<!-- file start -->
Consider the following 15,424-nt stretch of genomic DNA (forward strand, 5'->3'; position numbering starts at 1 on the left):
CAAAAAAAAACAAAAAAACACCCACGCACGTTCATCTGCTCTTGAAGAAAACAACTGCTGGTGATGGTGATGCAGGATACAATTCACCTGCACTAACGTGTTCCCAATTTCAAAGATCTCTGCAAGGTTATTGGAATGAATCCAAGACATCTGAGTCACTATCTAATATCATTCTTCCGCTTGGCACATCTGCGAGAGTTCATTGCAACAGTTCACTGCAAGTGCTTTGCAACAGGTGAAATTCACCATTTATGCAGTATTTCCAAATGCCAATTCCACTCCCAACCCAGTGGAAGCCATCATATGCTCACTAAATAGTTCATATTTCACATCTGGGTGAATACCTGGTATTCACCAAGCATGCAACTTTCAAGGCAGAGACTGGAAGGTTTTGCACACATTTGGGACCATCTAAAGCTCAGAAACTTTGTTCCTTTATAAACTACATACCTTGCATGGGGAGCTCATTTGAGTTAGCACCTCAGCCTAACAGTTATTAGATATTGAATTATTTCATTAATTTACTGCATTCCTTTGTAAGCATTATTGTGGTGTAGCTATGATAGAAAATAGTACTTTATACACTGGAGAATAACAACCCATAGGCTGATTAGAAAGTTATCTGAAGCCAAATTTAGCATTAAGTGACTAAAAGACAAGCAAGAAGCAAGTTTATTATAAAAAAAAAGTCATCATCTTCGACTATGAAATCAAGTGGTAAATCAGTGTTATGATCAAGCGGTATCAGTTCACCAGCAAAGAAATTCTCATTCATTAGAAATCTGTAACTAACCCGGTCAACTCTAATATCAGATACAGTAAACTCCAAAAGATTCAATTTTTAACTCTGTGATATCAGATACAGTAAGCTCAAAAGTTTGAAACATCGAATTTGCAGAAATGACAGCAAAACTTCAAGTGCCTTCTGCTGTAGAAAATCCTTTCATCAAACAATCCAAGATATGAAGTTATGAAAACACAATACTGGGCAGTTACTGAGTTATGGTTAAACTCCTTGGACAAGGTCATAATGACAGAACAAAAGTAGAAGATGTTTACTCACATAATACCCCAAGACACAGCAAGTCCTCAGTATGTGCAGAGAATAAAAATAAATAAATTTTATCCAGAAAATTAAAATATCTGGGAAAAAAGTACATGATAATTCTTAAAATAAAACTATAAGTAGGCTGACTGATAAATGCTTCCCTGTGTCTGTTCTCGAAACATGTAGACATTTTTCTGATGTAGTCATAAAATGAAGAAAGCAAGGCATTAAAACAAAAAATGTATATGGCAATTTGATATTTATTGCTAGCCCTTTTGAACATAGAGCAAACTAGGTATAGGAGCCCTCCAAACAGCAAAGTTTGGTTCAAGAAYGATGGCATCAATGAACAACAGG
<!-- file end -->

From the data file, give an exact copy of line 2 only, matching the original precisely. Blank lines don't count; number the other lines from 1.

CAAAAAAAAACAAAAAAACACCCACGCACGTTCATCTGCTCTTGAAGAAAACAACTGCTGGTGATGGTGATGCAGGATACAATTCACCTGCACTAACGTGTTCCCAATTTCAAAGATCTCTGCAAGGTTATTGGAATGAATCCAAGACATCTGAGTCACTATCTAATATCATTCTTCCGCTTGGCACATCTGCGAGAGTTCATTGCAACAGTTCACTGCAAGTGCTTTGCAACAGGTGAAATTCACCATTTATGCAGTATTTCCAAATGCCAATTCCACTCCCAACCCAGTGGAAGCCATCATATGCTCACTAAATAGTTCATATTTCACATCTGGGTGAATACCTGGTATTCACCAAGCATGCAACTTTCAAGGCAGAGACTGGAAGGTTTTGCACACATTTGGGACCATCTAAAGCTCAGAAACTTTGTTCCTTTATAAACTACATACCTTGCATGGGGAGCTCATTTGAGTTAGCACCTCAGCCTAACAGTTATTAGATATTGAATTATTTCATTAATTTACTGCATTCCTTTGTAAGCATTATTGTGGTGTAGCTATGATAGAAAATAGTACTTTATACACTGGAGAATAACAACCCATAGGCTGATTAGAAAGTTATCTGAAGCCAAATTTAGCATTAAGTGACTAAAAGACAAGCAAGAAGCAAGTTTATTATAAAAAAAAAGTCATCATCTTCGACTATGAAATCAAGTGGTAAATCAGTGTTATGATCAAGCGGTATCAGTTCACCAGCAAAGAAATTCTCATTCATTAGAAATCTGTAACTAACCCGGTCAACTCTAATATCAGATACAGTAAACTCCAAAAGATTCAATTTTTAACTCTGTGATATCAGATACAGTAAGCTCAAAAGTTTGAAACATCGAATTTGCAGAAATGACAGCAAAACTTCAAGTGCCTTCTGCTGTAGAAAATCCTTTCATCAAACAATCCAAGATATGAAGTTATGAAAACACAATACTGGGCAGTTACTGAGTTATGGTTAAACTCCTTGGACAAGGTCATAATGACAGAACAAAAGTAGAAGATGTTTACTCACATAATACCCCAAGACACAGCAAGTCCTCAGTATGTGCAGAGAATAAAAATAAATAAATTTTATCCAGAAAATTAAAATATCTGGGAAAAAAGTACATGATAATTCTTAAAATAAAACTATAAGTAGGCTGACTGATAAATGCTTCCCTGTGTCTGTTCTCGAAACATGTAGACATTTTTCTGATGTAGTCATAAAATGAAGAAAGCAAGGCATTAAAACAAAAAATGTATATGGCAATTTGATATTTATTGCTAGCCCTTTTGAACATAGAGCAAACTAGGTATAGGAGCCCTCCAAACAGCAAAGTTTGGTTCAAGAAYGATGGCATCAATGAACAACAGG